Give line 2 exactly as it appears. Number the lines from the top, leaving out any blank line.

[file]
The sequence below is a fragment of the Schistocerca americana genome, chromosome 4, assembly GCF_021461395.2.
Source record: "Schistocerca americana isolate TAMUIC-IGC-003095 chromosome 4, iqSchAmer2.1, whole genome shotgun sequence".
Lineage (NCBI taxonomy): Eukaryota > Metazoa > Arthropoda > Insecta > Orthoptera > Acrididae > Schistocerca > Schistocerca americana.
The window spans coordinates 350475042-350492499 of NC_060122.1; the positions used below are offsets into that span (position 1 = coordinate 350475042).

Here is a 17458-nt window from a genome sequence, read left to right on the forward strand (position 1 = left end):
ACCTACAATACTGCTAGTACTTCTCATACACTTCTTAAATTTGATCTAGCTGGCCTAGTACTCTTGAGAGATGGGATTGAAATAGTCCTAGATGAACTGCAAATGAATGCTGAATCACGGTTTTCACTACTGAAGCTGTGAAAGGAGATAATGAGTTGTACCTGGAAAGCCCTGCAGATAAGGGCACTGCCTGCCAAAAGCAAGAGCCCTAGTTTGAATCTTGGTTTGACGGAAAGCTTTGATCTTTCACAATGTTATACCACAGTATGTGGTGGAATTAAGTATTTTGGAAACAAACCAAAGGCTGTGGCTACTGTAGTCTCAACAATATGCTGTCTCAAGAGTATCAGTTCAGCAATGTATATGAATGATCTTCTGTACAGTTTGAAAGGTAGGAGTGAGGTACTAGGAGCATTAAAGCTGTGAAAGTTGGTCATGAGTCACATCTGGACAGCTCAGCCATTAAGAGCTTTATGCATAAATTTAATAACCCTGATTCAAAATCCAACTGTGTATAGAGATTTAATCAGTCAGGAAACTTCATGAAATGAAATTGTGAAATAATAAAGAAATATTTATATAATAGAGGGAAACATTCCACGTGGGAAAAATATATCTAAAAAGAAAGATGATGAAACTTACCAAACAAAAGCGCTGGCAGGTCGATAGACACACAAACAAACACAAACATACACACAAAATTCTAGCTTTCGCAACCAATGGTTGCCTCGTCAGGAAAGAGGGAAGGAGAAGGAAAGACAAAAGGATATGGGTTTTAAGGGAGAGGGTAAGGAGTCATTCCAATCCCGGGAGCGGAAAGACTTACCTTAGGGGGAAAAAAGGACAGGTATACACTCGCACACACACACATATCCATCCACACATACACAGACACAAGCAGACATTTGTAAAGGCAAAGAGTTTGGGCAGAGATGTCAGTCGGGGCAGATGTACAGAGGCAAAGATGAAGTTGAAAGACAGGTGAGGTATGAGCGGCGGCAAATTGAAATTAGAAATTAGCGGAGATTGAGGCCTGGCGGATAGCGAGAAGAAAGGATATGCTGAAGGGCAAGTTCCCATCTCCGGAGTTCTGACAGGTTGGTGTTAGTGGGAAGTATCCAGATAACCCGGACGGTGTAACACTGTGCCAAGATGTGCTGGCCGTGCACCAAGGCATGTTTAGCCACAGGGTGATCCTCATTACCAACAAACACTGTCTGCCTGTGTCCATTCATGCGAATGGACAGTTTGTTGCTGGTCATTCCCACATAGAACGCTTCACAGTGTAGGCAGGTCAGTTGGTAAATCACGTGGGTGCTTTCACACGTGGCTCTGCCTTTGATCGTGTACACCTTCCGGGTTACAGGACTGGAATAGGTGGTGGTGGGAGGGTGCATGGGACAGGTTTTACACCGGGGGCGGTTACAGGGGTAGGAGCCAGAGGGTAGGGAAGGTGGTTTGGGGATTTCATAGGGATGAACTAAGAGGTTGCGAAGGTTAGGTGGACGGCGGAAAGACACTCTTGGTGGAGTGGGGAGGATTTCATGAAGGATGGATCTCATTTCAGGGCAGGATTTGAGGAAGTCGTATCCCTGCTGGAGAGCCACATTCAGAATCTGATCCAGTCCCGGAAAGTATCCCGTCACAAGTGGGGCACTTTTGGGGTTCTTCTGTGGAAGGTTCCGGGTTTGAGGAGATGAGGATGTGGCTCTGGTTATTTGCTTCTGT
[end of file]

Source record: "Schistocerca americana isolate TAMUIC-IGC-003095 chromosome 4, iqSchAmer2.1, whole genome shotgun sequence".